How do we build a glacier? We start with a snowflake. Snow, over time, is compressed into firn, and then into glacier ice.
Snow falls in cold regions, such as mountain tops or in polar regions. In glaciology, snow refers to material that has not changed since it fell1.
Snow is very light and fluffy, and has a very low density. If the snow is wetter, it will have an increased density. Snowflakes have a hexagonal structure, and fallen snow has a significant amount of air in it.
Firn is usually defined as snow that is at least one year old and has therefore survived one melt season, without being transformed to glacier ice.
Firn is transformed gradually to glacier ice as density increases with depth, as older snow is buried by newer snow falling on top of it. Year after year, successive accumulation layers are built up. In the accumulation zone of a glacier, density therefore increases with depth; the rate depends on the local climate and rate of accumulation1. Firn transforms to glacier ice at a density of 830 kg m-3.
|New snow (immediately after falling, calm conditions||50-70|
|Damp new snow||100-200|
|Very wet snow and firn||700-800|
Firn transforms to glacier ice in 3-5 years in the temperate Upper Seward Glacier in the St Elias Mountains near the Alaska-Yukon border. Firn becomes ice at a depth of about 13 m1. At sites like this with rapid snow accumulation, the depth of a firn layer, and the load on it, increases rapidly with depth.
However, in cold, dry East Antarctica, firn becomes ice at a depth of 64 m at Byrd and 95 m at Vostok. 280 years are needed at Byrd, and 2500 at Vostok. Low temperatures slow the transformation. Temperatures at Vostok, the coldest region of Earth, are 30°C lower than Byrd, which explains the slower increase in density. In addition, slow accumulation gives slow burial, and a small load each year; the increase in density takes much longer.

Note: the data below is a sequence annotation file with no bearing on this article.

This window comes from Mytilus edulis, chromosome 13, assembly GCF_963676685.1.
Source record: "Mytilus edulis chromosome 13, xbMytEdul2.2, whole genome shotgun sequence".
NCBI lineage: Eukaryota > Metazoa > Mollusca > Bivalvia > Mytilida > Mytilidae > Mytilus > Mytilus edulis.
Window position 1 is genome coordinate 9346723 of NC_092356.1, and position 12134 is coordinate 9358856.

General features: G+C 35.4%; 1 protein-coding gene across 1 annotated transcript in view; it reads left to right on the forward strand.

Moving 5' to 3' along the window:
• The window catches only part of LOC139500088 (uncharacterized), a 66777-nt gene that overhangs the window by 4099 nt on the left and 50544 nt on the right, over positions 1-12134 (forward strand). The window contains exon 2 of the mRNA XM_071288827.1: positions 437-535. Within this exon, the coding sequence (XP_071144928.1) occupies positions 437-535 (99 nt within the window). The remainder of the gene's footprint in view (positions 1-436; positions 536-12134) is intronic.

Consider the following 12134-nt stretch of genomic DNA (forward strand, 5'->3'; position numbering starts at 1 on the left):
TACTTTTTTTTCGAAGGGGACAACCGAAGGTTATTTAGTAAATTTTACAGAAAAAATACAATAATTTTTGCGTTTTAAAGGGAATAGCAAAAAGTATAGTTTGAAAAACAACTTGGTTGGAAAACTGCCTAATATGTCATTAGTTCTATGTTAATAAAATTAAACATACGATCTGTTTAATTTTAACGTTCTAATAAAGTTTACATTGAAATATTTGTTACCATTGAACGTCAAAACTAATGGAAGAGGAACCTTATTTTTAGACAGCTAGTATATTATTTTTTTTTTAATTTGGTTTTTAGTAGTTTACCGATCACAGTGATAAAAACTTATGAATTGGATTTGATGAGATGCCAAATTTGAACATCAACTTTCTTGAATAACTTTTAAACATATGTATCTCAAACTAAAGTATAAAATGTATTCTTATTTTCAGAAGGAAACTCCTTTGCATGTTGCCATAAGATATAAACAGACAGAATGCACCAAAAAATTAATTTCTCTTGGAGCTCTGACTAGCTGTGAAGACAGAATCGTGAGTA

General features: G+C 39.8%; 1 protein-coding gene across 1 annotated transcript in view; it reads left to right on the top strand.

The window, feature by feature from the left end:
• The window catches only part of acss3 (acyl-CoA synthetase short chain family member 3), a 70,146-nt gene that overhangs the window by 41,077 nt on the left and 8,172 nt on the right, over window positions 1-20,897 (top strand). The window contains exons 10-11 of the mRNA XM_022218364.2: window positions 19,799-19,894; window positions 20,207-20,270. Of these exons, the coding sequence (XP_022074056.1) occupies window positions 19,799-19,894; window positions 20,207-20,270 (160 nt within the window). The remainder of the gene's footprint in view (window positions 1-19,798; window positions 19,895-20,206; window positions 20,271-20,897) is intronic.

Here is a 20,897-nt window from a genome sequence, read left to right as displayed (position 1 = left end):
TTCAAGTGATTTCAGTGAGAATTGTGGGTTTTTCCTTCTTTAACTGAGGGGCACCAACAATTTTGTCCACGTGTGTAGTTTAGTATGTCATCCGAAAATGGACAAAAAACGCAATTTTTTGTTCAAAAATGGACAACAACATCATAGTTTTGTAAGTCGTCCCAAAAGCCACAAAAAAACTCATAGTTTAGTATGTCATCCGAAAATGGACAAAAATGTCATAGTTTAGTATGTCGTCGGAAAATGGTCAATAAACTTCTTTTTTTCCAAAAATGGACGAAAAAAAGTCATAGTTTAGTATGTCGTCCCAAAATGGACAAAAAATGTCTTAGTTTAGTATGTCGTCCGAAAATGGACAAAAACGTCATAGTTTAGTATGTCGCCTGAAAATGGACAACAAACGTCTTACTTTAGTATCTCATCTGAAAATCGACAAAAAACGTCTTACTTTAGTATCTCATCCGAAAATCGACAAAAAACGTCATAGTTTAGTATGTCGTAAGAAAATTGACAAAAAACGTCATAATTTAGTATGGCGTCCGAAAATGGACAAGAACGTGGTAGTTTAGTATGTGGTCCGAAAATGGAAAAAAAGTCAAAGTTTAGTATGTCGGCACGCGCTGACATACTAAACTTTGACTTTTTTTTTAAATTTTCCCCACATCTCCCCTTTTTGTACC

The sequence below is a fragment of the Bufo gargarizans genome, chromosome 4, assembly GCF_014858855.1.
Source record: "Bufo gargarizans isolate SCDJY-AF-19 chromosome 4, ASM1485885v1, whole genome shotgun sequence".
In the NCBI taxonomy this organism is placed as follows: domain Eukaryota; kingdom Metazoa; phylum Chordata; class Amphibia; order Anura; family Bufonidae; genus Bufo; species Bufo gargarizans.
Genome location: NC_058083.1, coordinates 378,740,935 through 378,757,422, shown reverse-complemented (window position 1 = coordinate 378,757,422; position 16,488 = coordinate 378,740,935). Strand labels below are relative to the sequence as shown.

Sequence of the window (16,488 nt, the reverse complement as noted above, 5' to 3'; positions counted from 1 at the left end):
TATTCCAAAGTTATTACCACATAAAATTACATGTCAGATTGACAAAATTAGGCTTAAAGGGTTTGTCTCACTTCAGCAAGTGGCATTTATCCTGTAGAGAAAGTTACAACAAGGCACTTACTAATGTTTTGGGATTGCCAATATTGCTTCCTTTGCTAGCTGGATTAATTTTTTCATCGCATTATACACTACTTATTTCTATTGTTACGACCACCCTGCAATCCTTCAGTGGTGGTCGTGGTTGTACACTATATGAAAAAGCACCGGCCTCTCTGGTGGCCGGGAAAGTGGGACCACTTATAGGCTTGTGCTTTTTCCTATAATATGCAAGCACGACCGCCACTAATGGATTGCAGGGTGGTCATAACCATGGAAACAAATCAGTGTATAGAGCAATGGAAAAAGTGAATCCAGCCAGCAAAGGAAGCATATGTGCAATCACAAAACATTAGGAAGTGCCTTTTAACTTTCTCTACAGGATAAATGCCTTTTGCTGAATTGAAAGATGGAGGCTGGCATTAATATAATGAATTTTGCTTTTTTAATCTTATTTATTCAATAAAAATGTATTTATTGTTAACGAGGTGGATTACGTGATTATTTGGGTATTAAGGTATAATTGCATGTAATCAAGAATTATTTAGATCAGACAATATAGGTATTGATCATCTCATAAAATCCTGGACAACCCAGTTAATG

Typically, the transformation of firn to ice takes 100-300 years, and a depth of 50 – 80 m1.
Firn becomes glacier ice when the interconnecting air or water-filled passageways between the grains are sealed off (“pore closure”)1. Air is isolated in separate bubbles. This occurs at a density of 830 kg m-3. The air space between particles is reduced, bonds form between them, and the particles grow larger. This is a process known as sintering. Increasing pressure compresses the bubbles, placing the enclosed air under pressure and increasing the density of the ice2.
Fresh snowflakes, which have a complex shape, have a large surface area. Over time and under pressure, the surface area is reduced, the surface is smoothed, and the total surface area is reduced. Fresh, complex snowflakes are transformed into rounded particles.
The transformation of firn to ice is much faster where there is melting and refreezing2. Meltwater can percolate downwards, infilling porespaces, and the displaced air escapes upwards. If the snow is under 0°C, the water will freeze, producing areas of compact ice. This will produce high density ice much more rapidly than in colder regions without melting.